What is the issue now?
Island building in the South China Sea, and construction on existing islands, has been going on for decades, primarily by Vietnam and the Philippines, which have claimed 21 and eight islands, respectively.
Vietnam, Taiwan and the Philippines have all stationed military forces on at least some of their islands, but Vietnam, in accordance with UNCLOS regulation, has not put troops on what it calls “floating islands” — those constructed on submerged sandbars, reefs and other land masses.
China has reportedly constructed more new island surface than all other nations have constructed throughout history.
It might use some of these artificial islands for military purposes by building airstrips and long-range radar systems.
What is the U.S. response to the dispute?
The United States had virtually no response to previous building by Southeast Asian countries in the South China Sea, but has vigorously opposed China’s efforts.
The U.S. Navy has operated continuously in the region since World War Two.
The United States has used its aircraft and naval vessels to assert freedom of navigation in the region.
Beyond freedom of navigation missions, the United States is focused on strengthening regional allies.
To do so, it has helped boost its allies’ intelligence gathering and surveillance capabilities, and provide them with updated military hardware to counter China’s technical advantages in both quantity and quality.
Japan, in close coordination with the United States, is to supply military hardware to the Philippines and Vietnam.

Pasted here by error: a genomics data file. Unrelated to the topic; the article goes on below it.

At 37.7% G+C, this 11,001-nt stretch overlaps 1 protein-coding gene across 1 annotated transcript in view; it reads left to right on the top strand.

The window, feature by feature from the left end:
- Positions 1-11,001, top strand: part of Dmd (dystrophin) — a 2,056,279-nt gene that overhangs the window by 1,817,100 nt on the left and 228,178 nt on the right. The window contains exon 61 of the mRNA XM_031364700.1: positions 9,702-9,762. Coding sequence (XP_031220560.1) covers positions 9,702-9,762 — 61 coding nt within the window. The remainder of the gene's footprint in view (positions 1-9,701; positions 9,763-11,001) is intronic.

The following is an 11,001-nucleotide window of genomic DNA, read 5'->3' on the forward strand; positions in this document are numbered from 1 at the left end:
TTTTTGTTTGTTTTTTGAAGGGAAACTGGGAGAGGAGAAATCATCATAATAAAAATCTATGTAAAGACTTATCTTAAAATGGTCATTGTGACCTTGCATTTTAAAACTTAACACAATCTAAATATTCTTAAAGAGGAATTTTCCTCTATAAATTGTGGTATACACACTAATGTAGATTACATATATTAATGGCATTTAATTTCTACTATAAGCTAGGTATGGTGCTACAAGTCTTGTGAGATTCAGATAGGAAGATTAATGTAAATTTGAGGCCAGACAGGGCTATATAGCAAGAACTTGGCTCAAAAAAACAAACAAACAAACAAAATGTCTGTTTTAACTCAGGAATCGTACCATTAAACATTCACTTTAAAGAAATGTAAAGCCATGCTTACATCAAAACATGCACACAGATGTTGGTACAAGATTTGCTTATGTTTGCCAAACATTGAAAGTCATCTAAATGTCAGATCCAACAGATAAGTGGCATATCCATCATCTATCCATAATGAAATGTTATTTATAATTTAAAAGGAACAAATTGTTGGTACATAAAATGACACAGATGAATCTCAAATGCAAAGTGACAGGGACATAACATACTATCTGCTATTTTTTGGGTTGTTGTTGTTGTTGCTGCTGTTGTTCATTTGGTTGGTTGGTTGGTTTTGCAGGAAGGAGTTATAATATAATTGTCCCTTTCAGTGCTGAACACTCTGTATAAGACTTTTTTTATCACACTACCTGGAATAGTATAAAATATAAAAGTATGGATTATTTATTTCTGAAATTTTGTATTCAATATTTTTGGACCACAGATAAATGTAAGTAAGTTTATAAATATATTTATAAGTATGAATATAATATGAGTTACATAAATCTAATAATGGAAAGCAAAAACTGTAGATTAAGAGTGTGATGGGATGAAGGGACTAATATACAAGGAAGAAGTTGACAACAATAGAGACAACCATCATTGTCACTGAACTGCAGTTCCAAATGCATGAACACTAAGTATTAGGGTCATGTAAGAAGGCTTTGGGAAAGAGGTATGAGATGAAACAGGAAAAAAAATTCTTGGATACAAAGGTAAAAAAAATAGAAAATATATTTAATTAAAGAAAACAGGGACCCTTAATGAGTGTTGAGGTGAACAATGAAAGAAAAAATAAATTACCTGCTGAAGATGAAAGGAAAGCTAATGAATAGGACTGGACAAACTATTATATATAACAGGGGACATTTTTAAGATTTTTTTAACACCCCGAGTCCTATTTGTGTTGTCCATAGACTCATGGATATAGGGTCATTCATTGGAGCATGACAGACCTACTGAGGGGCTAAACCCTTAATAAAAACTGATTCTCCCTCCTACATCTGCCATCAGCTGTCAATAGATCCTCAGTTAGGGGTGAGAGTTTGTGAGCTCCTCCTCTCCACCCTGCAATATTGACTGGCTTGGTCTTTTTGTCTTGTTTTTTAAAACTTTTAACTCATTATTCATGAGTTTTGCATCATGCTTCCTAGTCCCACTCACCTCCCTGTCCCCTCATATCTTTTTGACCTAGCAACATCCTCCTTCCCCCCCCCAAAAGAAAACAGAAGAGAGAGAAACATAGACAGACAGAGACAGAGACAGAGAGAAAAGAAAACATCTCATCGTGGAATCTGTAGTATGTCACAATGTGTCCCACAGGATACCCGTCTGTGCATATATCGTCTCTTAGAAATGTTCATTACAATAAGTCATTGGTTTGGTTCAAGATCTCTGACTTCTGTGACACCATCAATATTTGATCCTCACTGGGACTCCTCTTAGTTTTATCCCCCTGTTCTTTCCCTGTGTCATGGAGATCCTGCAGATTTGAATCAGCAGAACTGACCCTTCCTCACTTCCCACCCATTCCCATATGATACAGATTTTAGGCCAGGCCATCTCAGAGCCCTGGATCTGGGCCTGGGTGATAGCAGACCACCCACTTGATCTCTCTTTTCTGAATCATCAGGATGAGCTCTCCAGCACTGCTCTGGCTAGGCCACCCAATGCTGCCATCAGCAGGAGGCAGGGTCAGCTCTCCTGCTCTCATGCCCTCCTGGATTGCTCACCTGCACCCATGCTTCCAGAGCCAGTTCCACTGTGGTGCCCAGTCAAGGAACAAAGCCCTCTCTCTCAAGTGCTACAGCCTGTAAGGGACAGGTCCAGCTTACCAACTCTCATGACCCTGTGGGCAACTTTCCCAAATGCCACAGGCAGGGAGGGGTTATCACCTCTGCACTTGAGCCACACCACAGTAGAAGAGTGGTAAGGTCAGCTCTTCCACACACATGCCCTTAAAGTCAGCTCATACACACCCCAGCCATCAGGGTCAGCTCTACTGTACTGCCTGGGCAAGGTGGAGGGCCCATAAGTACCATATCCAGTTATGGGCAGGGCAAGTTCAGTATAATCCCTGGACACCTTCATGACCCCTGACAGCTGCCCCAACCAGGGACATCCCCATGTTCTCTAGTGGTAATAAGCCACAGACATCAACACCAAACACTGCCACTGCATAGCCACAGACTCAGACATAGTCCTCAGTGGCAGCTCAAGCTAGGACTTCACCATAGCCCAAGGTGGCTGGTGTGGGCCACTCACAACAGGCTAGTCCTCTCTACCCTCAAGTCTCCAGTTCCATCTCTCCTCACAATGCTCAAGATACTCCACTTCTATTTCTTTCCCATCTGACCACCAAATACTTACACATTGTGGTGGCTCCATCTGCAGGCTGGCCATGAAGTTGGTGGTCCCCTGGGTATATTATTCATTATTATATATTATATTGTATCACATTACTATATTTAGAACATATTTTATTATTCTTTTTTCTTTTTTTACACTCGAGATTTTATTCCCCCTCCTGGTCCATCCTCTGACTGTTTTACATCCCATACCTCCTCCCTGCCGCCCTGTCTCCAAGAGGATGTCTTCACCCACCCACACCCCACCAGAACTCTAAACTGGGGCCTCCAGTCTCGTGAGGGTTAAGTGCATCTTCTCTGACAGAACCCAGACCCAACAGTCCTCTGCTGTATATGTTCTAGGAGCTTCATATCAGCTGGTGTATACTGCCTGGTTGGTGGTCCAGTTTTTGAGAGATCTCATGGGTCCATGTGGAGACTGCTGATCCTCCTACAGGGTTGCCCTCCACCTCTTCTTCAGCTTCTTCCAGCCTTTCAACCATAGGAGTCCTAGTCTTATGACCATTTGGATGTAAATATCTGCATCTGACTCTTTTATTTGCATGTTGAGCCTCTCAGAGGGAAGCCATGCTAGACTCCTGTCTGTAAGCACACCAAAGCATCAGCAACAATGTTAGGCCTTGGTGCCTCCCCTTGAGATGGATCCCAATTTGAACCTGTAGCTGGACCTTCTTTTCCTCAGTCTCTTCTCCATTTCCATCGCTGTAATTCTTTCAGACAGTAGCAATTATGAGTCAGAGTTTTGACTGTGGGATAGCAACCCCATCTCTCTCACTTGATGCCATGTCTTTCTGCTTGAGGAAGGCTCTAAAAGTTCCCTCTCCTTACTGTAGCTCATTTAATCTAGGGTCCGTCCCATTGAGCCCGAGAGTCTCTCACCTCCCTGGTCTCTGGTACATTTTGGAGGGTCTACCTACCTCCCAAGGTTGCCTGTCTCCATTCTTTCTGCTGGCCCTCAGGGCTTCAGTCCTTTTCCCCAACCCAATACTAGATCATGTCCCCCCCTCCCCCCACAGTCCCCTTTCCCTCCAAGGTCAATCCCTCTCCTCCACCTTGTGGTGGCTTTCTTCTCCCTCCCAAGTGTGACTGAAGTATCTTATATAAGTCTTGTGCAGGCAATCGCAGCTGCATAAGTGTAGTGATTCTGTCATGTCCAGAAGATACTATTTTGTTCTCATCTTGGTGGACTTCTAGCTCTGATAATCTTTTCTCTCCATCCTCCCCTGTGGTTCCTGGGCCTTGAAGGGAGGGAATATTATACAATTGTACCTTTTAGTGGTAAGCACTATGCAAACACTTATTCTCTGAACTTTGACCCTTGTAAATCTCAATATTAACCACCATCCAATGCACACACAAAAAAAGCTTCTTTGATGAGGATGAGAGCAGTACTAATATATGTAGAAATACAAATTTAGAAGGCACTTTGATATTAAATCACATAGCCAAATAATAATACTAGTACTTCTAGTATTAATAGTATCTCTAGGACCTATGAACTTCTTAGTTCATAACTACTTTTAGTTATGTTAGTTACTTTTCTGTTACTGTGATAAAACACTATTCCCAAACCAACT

Increasing presence of USA in South China Sea is escalating the dispute.
International organisations should pressurise china for a dialogue on the issue and try to find peace in South China Sea.
Connecting the dots:
Critically examine the impact of South China Sea dispute on India’s aspirations of being a regional super power in South Asia.
Explain the South China Sea dispute and its impact on maintaining world peace and order.
General studies 1: Role of women and women’s organization, women related issues, Social empowerment
General studies 2: Mechanisms, laws, institutions and Bodies constituted for the protection and betterment of these vulnerable sections.
Gender Justice in Religious institutions: Case against Customary Exclusion
“Unless you [i.e. the governing board of the shrine] have a constitutional right to prohibit women entry, you cannot prevent them from worshipping at the shrine”
Shrine: Sabarimala shrine in Kerala
Case: Whether women can be barred entry to the Sabarimala shrine in Kerala
In Question: Relationship between freedom of religion, equality, individual rights, and the extent to which the court can interfere in the management of religious institutions
Let us examine them one by one:
Religious freedom clauses: Articles 25 and 26
Article 25(1) guarantees to all persons the right to freely profess, practise, and propagate their religion
Right to worship does not extend to worshipping in any and every place
Access to places having a “particular significance for [a particular] religion” is constitutionally protected
Enforceable against the state, and not against other individuals, or corporate bodies
Article 26(b) grants to religious denominations the right to manage their own affairs in the matter of religion
Entry of State: Article 25(2) allows state intervention in religious practice, if it is for the purpose of “social welfare or reform or the throwing open of Hindu religious institutions of a public character to all classes and sections of Hindus”
A scene in the Constituent Assembly—
B.R. Ambedkar– supported, among others, by Rajkumari Amrit Kaur: Expressed specific concerns about the plight of women under religious law— and endorsed giving wide, interventionist powers to the state on the ground of the deep and pervasive role that religion played in the lives of Indians